Over the last few weeks, The Watchdog has received several anonymous tips that rumors are spreading throughout the Bellevue College faculty with regard to the elongated search for a new president. Three rumors are most repeated: The first, that Interim President Laura Saunders is leaving BC at the end of the year, whether a new president is found or not; the second, that several faculty members have left the college because of their dissatisfaction with the search; the third, that the previous two final candidates in the last search both unexpectedly withdrew their names because of inappropriate questioning. The Watchdog has determined to find the absolute, factual truth behind these rumors.
President Saunders was not available for an interview, but her Executive Assistant, Lisa Corcoran, was unaware of any such statement made by Saunders. “I haven’t heard anything about her leaving the college.”
This was later confirmed by David Sandler, Public Relations Manager, who declined to comment for four days before agreeing to an interview. “She has not set any date for when she plans to leave,” he said. “She considers it a privilege to serve as interim president in the best interests of the college. She wants to ensure a smooth transition [between her leaving and a new president stepping in].”
“We do have a contract in place with Dr. Saunders,” said Paul Chiles, Chair of the Board of Trustees. “She would absolutely never leave us in our need. She would not leave us without her leadership unless we had someone to take her place.”
As for the rumor that several faculty members have left their positions at BC in protest of the extended presidential search, it’s uncontested that many faculty members have been frustrated with the Board of Trustees and the Search Committee’s lack of transparency on the subject. In the presidential search open forum held on Wednesday, May 2, Eva Norling, a foreign language professor, said, “My confidence in the Board has been extremely shaken.”
Also at this forum, Laura Nudelman added, “Hearing this story, my impression is that this [The Board] is a dysfunctional group. I don’t think the Board understands what this lack of a decision has done to the college.”
While the open forums have shown dissatisfaction over the search process, it appears that higher officials within the college have not been notified of any resignations over this issue.
Tom Nielson, the Vice President of Instruction, said, “No faculty member has informed me that he/she left the college because of the presidential search process.”
Sandler stated, “I tossed that up to the administration and no one had heard that. If they [members of the faculty] are leaving, we haven’t heard it. That’s not to say it hasn’t happened, but we haven’t heard anything.” When asked about the seeming disconnect between the faculty and the Board, he replied, “The Board of Trustees have taken great lengths to communicate with the faculty. The Board of Trustees has made an effort to improve the flow of information as best as they can.”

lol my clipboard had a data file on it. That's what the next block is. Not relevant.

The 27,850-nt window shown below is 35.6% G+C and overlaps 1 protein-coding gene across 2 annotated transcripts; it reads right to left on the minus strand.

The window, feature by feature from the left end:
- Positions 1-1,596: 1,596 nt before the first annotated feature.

The Board has contracted to continue open forums in order to promote understanding and keep the faculty fully informed on the happenings.
Chiles added, “We are committed to keeping the campus community involved this time around; we intend to be more forthright with the faculty.”
Finally, the third rumor circulating was about the withdrawal of both primary candidates from the presidential search.
Chiles explained that members of the search committee and the Board had to sign confidentiality agreements in regards to this search. However, primary candidate Cheryl Roberts dropped from the race, announcing to her home paper in Salem, OR., that the long process was taking her away from her actual job.
When contacted, Roberts was unable to confirm or deny the rumor. “I really want to uphold the confidentiality of the agreement,” she said. “I really can’t respond in a way that you want, because I want to uphold that agreement.”
“We as a Board thought these candidates were very capable people,” said Chiles. He added that the reason for dismissal was the inability to reach a unanimous decision.
“The second effort [to find a new president] has commenced, as was announced to the campus recently,” said Jennifer Prekeges, program chair of Nuclear Medicine Technology and member of the advisory committee. “I continue to serve as a faculty representative on the advisory committee for the search, and as such am not authorized to comment on the committee’s deliberations.”
Chiles also explained that the Board was undergoing some changes to the search process. For example, last year’s search was done by the Search Committee, which included only two Board members. This year, the entire Board of Trustees will be involved in the search process. The Board has also changed the way they vote on candidates. Instead of the unanimous vote they decided on previously, now it is a majority vote.
“The Board couldn’t get behind one candidate. That’s how the decision to change the unanimous vote was decided. We decided it wasn’t in the best interest of the college to continue it. That’s democracy,” he said.
Sources who wish to remain anonymous have claimed that the reason the candidates were dropped was because of inappropriate questioning on the part of the Board and the search agency. However, no proof for or against this point of view has been found.
It remains to be seen what the truth behind these rumors are. Read the first issue of the Watchdog in fall quarter for a follow-up on the facts surrounding these rumors.
Seven people have declined to comment and/or never responded to interview invitations.